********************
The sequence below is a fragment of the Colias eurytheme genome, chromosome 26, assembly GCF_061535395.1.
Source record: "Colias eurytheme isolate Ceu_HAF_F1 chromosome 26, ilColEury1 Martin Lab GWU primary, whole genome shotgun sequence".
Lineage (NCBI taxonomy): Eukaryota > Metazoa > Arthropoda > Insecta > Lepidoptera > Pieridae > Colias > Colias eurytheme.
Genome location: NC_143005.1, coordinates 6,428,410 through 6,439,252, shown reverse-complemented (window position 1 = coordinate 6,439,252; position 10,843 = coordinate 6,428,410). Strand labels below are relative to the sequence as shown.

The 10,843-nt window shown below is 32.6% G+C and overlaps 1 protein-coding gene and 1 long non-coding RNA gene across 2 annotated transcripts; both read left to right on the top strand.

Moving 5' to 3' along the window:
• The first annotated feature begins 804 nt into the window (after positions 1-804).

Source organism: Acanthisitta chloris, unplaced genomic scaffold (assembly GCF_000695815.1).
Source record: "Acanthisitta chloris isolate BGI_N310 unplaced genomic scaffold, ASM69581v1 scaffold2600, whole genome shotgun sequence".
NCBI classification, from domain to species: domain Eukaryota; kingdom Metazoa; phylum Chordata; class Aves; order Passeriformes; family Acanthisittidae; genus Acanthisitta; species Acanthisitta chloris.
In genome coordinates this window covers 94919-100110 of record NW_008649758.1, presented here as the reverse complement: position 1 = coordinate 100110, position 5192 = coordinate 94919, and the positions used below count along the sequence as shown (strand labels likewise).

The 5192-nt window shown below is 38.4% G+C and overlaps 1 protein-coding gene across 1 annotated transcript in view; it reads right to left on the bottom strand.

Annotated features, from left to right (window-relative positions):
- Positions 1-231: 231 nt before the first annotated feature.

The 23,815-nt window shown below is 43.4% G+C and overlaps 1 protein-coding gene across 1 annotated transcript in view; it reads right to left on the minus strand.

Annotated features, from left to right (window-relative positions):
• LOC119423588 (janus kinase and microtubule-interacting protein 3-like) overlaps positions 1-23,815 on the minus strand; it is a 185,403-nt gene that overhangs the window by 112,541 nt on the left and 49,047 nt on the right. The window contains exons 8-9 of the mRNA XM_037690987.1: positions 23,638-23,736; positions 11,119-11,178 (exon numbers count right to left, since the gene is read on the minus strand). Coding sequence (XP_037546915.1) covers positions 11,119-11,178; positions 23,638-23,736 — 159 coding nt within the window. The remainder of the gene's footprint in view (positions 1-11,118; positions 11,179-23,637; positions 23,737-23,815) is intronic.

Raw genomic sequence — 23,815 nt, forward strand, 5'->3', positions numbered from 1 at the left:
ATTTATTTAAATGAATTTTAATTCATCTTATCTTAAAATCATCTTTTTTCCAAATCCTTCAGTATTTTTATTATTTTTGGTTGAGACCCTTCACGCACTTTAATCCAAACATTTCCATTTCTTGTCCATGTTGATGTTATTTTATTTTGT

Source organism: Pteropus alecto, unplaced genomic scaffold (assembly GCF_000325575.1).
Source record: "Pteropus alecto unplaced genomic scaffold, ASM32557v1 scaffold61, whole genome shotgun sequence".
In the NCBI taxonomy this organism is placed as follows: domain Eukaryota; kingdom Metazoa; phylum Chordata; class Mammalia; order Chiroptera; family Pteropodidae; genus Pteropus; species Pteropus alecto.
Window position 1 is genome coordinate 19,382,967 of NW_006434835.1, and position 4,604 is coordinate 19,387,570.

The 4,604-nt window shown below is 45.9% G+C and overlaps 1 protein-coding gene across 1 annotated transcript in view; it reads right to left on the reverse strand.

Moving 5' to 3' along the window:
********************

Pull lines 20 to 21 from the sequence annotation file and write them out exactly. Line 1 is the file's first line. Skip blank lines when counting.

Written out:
Source organism: Pteropus alecto, unplaced genomic scaffold (assembly GCF_000325575.1).
Source record: "Pteropus alecto unplaced genomic scaffold, ASM32557v1 scaffold61, whole genome shotgun sequence".